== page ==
When I received the assignment to write about the fire resistance of concrete, I immediately recalled the many conversations I've had on the subject with my husband, who is both an engineer and builder. Being from Mexico, where most homes are made of concrete, he often comments on Americans' fascination with wood as a building material. As we've pointed out in the article, concrete is much stronger and more hazard-resistant than wood. But the fact is that many Americans cling to wood in an emotional way, perhaps because it was once a living thing...a tree standing proudly in a forest somewhere. It's also quite beautiful, and sometimes that trumps practicality.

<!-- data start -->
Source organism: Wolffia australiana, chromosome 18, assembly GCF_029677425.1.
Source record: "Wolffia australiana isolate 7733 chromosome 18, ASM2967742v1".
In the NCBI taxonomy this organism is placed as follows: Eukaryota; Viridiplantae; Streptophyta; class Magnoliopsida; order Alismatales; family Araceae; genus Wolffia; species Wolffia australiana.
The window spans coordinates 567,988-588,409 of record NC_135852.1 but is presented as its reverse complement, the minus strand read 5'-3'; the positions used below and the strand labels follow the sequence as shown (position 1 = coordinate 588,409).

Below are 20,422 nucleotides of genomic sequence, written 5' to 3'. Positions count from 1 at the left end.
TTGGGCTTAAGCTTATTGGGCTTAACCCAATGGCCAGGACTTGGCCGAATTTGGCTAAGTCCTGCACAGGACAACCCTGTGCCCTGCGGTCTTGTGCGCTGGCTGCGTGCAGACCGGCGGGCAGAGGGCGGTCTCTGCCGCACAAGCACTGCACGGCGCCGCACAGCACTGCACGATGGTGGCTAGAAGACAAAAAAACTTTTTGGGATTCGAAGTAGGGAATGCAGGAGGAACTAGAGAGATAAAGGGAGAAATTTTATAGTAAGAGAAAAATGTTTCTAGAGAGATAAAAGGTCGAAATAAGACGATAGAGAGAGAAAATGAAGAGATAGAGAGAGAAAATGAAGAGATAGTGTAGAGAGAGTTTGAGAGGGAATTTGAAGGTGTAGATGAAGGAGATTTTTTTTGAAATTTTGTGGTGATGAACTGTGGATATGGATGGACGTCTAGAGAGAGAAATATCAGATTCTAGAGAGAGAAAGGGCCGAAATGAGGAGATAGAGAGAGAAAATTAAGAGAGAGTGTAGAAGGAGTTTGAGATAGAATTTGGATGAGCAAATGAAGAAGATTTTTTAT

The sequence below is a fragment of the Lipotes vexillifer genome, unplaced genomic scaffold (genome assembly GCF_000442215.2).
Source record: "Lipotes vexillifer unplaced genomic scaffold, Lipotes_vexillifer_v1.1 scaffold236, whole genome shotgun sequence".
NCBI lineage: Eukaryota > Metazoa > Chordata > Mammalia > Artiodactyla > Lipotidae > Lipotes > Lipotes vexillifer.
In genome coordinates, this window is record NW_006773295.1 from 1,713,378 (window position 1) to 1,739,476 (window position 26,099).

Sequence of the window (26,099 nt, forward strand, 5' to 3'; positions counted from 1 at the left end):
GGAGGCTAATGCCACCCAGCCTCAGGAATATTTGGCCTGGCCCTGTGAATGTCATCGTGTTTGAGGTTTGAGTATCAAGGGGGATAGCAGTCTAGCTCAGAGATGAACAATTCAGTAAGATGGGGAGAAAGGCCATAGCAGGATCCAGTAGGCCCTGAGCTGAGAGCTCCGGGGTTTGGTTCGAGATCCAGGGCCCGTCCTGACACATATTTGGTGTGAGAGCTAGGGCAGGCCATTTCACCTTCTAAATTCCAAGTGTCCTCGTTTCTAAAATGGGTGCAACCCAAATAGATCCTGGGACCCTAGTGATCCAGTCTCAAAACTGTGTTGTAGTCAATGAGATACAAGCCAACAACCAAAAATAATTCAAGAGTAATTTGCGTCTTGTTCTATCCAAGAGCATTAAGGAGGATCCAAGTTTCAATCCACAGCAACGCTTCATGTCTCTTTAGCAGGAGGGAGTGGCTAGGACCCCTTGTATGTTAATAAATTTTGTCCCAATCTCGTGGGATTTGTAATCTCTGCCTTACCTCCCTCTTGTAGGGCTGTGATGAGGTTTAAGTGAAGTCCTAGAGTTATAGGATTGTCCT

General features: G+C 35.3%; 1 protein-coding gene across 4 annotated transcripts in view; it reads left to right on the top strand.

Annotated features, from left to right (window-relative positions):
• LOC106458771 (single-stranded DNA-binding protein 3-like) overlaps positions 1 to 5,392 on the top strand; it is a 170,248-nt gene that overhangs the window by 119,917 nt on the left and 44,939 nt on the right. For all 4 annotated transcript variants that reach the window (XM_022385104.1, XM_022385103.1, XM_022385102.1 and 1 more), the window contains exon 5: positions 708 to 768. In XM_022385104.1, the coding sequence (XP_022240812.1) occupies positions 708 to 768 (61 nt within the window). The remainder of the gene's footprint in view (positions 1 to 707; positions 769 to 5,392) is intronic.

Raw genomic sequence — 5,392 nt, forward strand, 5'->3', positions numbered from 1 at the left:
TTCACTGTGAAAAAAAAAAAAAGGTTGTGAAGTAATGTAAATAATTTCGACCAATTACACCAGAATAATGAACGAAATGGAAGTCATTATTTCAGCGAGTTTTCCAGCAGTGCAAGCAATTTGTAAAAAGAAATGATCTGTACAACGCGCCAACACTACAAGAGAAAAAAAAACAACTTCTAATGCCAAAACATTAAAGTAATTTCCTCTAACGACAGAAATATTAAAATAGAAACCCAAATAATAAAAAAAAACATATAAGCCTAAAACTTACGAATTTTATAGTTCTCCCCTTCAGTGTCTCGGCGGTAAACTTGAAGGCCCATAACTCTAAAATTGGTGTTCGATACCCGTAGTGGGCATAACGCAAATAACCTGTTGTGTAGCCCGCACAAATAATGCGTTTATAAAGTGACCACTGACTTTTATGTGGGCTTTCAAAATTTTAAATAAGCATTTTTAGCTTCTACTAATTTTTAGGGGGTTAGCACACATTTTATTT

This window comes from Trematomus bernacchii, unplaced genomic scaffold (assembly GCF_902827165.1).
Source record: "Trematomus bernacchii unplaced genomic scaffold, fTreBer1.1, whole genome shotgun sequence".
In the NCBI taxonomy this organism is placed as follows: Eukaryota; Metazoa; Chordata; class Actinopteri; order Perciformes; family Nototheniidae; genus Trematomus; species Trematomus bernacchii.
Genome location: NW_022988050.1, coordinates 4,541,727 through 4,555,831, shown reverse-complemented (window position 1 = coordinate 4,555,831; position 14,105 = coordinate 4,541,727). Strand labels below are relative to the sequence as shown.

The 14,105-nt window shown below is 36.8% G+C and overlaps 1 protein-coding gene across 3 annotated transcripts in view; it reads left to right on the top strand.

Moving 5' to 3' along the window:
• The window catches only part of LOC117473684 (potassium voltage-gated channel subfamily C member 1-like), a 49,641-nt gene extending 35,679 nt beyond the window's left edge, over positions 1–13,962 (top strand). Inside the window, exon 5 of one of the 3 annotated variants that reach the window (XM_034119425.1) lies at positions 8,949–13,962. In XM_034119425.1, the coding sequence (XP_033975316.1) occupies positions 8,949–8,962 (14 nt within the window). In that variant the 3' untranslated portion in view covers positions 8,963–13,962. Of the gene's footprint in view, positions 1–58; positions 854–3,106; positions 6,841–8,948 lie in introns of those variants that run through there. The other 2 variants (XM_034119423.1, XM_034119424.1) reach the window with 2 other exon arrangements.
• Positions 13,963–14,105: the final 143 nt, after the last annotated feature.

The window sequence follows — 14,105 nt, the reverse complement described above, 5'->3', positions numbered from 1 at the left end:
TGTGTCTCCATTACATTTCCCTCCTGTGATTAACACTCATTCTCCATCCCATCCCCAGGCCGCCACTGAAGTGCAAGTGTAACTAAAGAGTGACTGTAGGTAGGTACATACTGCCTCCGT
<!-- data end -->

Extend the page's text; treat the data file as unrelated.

- Chemistry World. "The concrete conundrum." (March 29, 2012) http://www.rsc.org/images/Construction_tcm18-114530.pdf
- Garcia, O. Soga Construction. Personal interview. (March 29, 2012)
- International Association of Certified Home Builders. "Concrete for Exterior and Structural Walls." (March29, 2012) http://www.nachi.org/concrete-exterior-walls.htm
- Portland Cement Association. "High Strength Concrete and Fire." (March 29, 2012) http://www.cement.org/buildings/high_strength_fire.asp
- Portland Cement Association. "The Quality of Concrete Cost a Little More." (April 5, 2012). http://www.cement.org/homes/brief05.asp
- Scientific American. "When the Twin Towers Fell." Oct 9, 2001 (March 29, 2012) http://www.public-action.com/911/jmcm/sciam/
- The Concrete Center. "Fire Resistance." (March 29, 2012) http://www.concretecentre.com/technical_information/performance_and_benefits/fire_resistance.aspx